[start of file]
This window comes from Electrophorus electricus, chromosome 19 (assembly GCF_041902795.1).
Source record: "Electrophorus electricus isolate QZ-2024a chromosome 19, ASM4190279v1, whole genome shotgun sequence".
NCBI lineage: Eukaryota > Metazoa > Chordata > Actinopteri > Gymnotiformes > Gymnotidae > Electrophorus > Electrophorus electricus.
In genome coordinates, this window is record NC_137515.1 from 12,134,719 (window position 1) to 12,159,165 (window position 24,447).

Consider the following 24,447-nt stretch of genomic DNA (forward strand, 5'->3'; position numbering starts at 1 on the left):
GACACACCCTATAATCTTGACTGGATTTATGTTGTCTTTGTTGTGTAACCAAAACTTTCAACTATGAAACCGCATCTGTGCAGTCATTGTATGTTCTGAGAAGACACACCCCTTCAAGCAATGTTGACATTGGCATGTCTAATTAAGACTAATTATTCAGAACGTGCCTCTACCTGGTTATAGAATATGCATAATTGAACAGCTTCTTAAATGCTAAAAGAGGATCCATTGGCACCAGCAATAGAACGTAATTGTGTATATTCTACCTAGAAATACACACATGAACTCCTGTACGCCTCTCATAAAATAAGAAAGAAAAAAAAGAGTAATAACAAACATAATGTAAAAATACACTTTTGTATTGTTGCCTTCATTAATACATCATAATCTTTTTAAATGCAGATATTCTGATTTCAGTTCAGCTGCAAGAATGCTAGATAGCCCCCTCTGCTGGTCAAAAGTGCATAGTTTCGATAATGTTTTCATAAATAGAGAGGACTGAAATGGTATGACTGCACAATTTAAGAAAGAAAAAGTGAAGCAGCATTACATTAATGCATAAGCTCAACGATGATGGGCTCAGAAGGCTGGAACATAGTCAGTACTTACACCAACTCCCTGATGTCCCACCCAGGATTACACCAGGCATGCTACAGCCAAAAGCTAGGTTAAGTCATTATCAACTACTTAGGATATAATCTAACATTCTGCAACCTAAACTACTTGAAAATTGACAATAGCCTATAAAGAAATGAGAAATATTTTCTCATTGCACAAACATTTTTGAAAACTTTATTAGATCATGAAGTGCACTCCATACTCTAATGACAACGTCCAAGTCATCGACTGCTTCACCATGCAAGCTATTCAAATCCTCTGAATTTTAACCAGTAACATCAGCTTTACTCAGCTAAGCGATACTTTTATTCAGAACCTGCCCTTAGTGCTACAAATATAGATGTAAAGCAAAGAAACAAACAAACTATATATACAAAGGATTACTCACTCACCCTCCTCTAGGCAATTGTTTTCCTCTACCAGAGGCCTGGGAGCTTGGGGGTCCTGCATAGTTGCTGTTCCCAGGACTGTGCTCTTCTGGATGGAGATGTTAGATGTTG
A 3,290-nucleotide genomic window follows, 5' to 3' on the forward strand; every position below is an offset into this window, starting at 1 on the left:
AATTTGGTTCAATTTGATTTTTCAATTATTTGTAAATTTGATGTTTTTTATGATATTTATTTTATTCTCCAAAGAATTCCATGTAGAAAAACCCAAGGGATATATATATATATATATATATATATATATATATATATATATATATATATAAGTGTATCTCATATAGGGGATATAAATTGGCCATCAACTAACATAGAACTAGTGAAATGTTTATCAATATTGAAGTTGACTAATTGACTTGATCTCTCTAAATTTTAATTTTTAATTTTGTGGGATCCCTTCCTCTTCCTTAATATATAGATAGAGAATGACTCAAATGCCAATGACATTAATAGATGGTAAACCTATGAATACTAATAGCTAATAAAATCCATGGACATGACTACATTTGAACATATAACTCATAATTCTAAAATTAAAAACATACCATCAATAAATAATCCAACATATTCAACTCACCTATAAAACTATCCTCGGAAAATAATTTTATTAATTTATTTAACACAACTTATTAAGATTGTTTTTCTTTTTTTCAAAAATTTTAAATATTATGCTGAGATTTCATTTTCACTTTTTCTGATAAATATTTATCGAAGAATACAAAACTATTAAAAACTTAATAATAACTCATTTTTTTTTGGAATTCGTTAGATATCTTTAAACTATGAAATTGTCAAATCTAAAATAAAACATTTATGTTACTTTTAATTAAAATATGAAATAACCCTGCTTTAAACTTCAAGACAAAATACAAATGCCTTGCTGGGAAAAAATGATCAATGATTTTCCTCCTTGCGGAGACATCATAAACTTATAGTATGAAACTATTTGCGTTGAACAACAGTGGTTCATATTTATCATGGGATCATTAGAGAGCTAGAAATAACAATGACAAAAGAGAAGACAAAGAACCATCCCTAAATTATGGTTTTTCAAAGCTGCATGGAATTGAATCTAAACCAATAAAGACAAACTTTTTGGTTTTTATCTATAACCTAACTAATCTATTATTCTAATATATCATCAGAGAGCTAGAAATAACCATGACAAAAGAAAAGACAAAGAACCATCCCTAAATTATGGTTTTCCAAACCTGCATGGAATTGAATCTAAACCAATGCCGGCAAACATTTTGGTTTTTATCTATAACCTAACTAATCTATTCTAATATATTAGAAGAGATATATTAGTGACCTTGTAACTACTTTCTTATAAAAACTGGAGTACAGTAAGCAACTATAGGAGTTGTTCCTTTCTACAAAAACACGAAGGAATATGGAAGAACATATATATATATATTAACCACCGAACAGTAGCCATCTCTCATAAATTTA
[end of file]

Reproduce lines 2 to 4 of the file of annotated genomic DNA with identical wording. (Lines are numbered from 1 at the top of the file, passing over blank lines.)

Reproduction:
Source record: "Electrophorus electricus isolate QZ-2024a chromosome 19, ASM4190279v1, whole genome shotgun sequence".
NCBI lineage: Eukaryota > Metazoa > Chordata > Actinopteri > Gymnotiformes > Gymnotidae > Electrophorus > Electrophorus electricus.
In genome coordinates, this window is record NC_137515.1 from 12,134,719 (window position 1) to 12,159,165 (window position 24,447).